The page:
Category: Disability Issues

Stop scapegoating and alienating vulnerable people

Movie still from "The Perks of Being a Wallflower," set in a high school, with a young man in the foreground looking off into the distance as two young women stand in the near background, talking about him

People on all sides of the issue seem to be looking for some kind of solution to school shootings and mass shootings in general. Which is good. They’re doing that at the expense of innocent, vulnerable people. That’s bad. Pro-gun control, pro-WalkingUpNotOut, everyone is pinning this violence on people who had nothing to do with it, are already dealing with enough on their own, and are actively harmed by being saddled with that blame.

What men need to know about discussing sexual harassment

A shot from Game of Thrones with Arya and Sansa Stark standing on the snow-frosted battlements of Winterfell

I was talking with a group of guy friends recently, the sole woman amid a collection of dudes as they stream-of-consciousness workshopped their way to understanding the ongoing storm of sexual harassment accusations. It’s not a pleasant position to be in — I was glad to be able to help them understand things, but thinking about that stuff at that level and having to articulate it that way was exhausting and also made me want to go home and take, like, twelve showers. But they and others have asked what they need to know and what insights they need to have when discussing sexual harassment with women. So here’s some.

Why I talk about mental illness

Close-up of a woman's smiling face, shot with way too much flash

I haven’t been shy about discussing my mental health on this blog. There’s a lot of privilege behind that — I know that I’m probably not going to suffer ill effects to my life or livelihood if people know about it. That isn’t the case for everyone with mental illnesses, and I would never insist that anyone come forward to talk about theirs if they aren’t comfortable doing so. That’s one reason I talk about it: Because I can, and it needs to be talked about.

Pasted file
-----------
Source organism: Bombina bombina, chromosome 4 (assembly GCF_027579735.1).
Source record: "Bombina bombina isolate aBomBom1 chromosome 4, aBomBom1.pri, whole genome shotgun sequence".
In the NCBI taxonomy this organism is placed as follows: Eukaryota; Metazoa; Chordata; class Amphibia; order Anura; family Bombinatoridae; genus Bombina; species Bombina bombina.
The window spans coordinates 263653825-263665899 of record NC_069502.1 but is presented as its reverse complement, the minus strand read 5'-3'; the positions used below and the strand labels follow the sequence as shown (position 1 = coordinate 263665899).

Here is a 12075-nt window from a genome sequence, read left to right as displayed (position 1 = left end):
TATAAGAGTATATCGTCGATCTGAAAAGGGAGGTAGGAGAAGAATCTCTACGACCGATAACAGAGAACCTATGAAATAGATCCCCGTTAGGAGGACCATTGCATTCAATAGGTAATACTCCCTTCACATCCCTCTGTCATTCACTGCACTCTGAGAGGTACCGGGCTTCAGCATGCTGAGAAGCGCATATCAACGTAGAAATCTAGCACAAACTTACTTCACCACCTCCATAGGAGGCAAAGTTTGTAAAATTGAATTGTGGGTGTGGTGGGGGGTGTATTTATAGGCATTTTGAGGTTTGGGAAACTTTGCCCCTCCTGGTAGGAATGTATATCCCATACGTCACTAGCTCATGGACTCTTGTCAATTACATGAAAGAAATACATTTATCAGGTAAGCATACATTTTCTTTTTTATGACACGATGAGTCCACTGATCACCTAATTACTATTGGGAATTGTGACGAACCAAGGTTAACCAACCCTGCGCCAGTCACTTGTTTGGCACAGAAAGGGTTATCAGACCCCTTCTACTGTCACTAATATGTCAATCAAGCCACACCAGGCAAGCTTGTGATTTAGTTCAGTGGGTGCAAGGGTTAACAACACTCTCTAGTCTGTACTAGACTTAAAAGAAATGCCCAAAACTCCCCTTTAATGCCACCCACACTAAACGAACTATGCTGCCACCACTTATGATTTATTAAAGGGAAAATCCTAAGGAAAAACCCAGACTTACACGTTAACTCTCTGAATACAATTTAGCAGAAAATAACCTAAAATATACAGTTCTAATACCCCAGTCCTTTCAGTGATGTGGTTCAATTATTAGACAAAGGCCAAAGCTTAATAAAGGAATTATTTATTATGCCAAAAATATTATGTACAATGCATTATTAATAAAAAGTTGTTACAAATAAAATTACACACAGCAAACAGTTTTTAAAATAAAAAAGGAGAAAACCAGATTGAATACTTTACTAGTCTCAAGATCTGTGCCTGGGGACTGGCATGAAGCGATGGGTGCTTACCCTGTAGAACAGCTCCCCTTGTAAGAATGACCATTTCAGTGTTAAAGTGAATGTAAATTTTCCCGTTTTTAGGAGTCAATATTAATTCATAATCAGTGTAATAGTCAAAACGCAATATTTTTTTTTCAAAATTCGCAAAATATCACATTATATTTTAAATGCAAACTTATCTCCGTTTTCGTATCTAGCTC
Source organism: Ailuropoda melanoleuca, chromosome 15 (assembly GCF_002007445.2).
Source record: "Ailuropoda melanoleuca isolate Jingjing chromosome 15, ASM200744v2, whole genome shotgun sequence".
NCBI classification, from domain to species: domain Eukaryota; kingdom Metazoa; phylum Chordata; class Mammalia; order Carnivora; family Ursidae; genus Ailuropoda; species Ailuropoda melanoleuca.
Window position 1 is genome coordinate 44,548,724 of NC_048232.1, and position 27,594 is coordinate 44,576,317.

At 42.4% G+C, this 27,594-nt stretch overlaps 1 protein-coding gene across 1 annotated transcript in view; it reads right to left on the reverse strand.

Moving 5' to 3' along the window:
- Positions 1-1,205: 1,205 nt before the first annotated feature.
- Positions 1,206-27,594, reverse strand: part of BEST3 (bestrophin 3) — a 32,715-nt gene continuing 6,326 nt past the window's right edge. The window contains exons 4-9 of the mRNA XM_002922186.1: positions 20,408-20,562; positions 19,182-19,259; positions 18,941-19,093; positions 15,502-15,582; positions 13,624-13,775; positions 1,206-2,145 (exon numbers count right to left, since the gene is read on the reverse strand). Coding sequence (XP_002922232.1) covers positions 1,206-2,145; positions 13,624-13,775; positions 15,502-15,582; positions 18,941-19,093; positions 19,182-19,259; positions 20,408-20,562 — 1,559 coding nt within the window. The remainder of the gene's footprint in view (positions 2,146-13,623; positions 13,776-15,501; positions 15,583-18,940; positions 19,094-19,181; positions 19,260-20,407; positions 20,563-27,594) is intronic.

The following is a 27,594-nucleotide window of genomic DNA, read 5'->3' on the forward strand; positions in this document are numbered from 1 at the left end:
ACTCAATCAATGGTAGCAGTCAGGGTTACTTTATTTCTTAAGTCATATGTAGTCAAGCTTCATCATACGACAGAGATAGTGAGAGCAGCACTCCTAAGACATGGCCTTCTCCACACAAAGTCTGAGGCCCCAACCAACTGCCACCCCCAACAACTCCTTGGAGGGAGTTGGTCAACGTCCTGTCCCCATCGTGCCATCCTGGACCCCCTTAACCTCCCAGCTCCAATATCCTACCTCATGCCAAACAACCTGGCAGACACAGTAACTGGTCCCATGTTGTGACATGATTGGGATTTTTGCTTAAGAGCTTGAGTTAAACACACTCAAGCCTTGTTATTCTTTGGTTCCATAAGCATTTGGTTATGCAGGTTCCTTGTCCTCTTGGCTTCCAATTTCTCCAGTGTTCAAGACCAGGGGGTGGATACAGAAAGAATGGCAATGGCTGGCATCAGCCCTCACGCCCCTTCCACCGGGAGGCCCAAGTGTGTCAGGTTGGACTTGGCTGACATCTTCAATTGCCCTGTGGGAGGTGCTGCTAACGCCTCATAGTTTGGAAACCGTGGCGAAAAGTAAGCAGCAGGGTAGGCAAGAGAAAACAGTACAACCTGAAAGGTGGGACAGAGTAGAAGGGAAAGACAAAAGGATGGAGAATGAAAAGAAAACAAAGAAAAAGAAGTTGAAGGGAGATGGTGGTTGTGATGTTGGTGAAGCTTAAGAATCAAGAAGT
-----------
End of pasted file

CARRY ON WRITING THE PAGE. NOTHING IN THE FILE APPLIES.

The Las Vegas shooting was a tragedy. That doesn’t mean mental illness is at fault.

A wide shot of Vegas casinos as seen from the street, with people milling around

In Las Vegas Sunday night, a gunman in the Mandalay Bay hotel used many, many automatic weapons to rain fire on fans at a country music festival, killing 58 people and injuring more than 500. We currently have absolutely no idea why. And while it’s natural to speculate and distance ourselves when we’re scared and confused, declaring it a mental health issue without evidence indicating that it’s so isn’t helpful to anyone and is actively harmful to people with mental illnesses.

Quick hit: Ann Coulter is the worst person in the world

[Trigger warning for ableist slur]

Do you remember when Donald Trump struck out at New York Times reporter Serge Kovaleski by mocking him during a campaign speech? Kovaleski committed the dual sins of having arthrogryposis, a congenital joint contracture, and for calling bullshit on Trump’s claims that thousands of Muslims were celebrating in New York after 9/11. Trump later denied that he was mocking Kovaleski, saying that his twitching, flailing, stammering impersonation was actually “mimick[ing] what [he] thought would be a flustered reporter[.].” In her new book, In Trump We Trust, Ann Coulter agrees that he wasn’t mocking Kovaleski, but her position is that he was doing an impersonation of a “standard…” No, I just can’t.

You can’t possibly be crying?

Guest Post by Malinda: “It wasn’t long into my adult life when I lost my daughter to Spina Bifida, very unexpectedly. Not only was the pregnancy unexpected, but so was her death. And I found myself thrust into a completely different part of life, in uncharted waters. At 20-years-old I had an immense amount of grief to learn to cope with; but at the same time I needed to find my way back to “normal” life, whatever that may be.”

Expert witness: 9-year-old “protect[ed]” from the trauma of her abuse by her low IQ

[Content note: sexual abuse, ableism]

In 2010, a 9-year-old, developmentally disabled girl at a school in Los Angeles was sexually assaulted on five different occasions by a fellow student during an after-school program. When her parents sued the LAUSD, the district’s expert witness, celebrity psychologist Dr. Stan Katz, testified that her low IQ reduced the amount of emotional stress the girl suffered, acting as a “protective factor.”